Thousands of Virginians waiting to access the state’s medical cannabis program will no longer have to endure a two-month waiting period to receive their registration cards under new legislation that takes effect July 1.
The law, House Bill 933, signed by Gov. Glenn Youngkin on April 11, does away with the requirement that medical cannabis patients—or parents/legal guardians of patients—register with the state’s Board of Pharmacy. Instead, medical cannabis patients will only need a written certification from a registered practitioner along with a government-issued ID to obtain medical cannabis products at a state-licensed dispensary.
Showing proof of registration with the Board of Pharmacy (a medical cannabis card) will no longer be required.
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At the time of Youngkin’s signing, there were more than 47,000 program registrations with an estimated 8,000 applicants still awaiting approval from the Board of Pharmacy, according to reform group NORML.
As of June 29, there were 52,810 registered medical cannabis patients registered with the Board of Pharmacy and roughly 4,900 applications that required additional information or were waiting in the backlog for initial review, ABC-affiliate WRIC reported.
The new law will provide relief to those Virginians waiting to access the program via the wait period, JM Pedini, NORML’s development director and executive director of Virginia NORML, said in April.
“We hear from dozens of Virginians each week who are struggling with the registration process and frustrated by the 60-day wait to receive their approval from the Board of Pharmacy,” Pedini said.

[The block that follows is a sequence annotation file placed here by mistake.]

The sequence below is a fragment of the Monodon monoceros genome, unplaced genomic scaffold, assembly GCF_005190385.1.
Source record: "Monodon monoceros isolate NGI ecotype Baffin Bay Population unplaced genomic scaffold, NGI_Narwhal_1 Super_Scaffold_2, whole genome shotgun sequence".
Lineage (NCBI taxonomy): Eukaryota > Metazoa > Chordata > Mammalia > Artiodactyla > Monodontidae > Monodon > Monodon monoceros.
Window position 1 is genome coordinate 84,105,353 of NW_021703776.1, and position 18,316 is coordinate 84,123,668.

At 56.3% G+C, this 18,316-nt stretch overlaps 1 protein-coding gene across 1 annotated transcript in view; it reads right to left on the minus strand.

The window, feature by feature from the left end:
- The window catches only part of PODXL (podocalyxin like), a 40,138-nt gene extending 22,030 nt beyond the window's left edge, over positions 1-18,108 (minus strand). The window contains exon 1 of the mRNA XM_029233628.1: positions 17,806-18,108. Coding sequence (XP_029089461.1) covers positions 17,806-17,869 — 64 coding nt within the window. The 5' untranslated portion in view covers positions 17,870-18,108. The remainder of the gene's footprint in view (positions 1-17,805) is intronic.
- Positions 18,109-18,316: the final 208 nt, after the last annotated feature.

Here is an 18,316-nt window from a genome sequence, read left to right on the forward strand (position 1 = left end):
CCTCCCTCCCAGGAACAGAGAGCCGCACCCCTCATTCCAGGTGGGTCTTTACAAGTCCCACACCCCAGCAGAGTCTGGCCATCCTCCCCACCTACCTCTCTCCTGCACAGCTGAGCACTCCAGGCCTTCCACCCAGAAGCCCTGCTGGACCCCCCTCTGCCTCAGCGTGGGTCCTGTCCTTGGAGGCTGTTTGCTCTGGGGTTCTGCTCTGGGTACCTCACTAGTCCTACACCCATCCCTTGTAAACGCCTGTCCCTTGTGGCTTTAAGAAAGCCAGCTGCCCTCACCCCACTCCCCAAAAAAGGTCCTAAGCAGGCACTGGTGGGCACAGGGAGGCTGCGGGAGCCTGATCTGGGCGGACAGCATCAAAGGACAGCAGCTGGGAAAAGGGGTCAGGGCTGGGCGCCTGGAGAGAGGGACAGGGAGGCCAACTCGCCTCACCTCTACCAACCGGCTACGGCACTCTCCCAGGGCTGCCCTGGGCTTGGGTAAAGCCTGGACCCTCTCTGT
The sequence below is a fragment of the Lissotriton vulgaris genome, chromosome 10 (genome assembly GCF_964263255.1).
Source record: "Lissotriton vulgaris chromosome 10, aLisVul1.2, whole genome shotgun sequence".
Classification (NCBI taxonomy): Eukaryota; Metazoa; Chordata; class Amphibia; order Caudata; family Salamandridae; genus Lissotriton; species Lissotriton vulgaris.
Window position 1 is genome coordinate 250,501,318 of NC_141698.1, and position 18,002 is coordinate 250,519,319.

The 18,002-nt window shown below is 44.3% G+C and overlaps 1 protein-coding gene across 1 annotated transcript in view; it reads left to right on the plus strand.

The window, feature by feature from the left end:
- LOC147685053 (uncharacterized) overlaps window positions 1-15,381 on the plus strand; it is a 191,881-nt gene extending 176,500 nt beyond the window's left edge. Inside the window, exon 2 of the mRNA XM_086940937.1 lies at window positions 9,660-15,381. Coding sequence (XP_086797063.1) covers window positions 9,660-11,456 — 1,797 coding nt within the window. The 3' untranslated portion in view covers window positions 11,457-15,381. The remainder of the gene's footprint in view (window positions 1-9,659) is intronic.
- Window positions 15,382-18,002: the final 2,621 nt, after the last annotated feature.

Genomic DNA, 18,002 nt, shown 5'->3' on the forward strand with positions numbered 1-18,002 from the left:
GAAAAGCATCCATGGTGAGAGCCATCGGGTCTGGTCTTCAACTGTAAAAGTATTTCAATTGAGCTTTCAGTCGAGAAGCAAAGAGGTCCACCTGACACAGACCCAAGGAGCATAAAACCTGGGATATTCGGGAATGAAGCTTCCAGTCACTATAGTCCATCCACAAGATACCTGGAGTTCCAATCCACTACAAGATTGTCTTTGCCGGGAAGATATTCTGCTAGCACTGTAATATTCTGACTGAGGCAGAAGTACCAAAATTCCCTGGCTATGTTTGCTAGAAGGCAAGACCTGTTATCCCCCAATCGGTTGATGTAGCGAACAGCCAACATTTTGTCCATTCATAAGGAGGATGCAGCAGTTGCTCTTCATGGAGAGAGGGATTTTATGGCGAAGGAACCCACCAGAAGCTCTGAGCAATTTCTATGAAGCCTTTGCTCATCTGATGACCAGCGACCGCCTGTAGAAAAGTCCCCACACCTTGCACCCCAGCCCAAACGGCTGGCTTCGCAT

Diane Powers, communications director for the Virginia Department of Health Professions, told WRIC that the Board of Pharmacy will continue to process applications after July 1, even though medical cannabis cards will no longer be necessary under the new law.
Adults 21 and older have been able to possess up to 1 ounce of cannabis and grow up to four plants per household since July 1, 2021—reform that came after former Gov. Ralph Northam signed adult-use legislation in April 2021. But commercial sales remain limited to medical dispensaries as the new governor and 2022 state Legislature (with a new majority) continue to hash out the specifics of the full adult-use program rollout.
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Other medical cannabis program changes in the legislation that takes effect this Friday include the removal of mandatory active ingredient ratio mandates for product formulations, expanded technology that may be used in processing, and additional modifications that clarify the scope of producing and dispensing medical cannabis.
Ashley Allen, vice president of government affairs at Columbia Care, which has four retail locations in Virginia, told WRIC that the changes in the new law are important steps to modernize and normalize the state’s program to ensure products are more accessible.
“We hear from patients that [the Board of Pharmacy’s] lag time and that extra step often turns them off from actually going and getting their card, and so we do anticipate an influx of patients,” Allen said.
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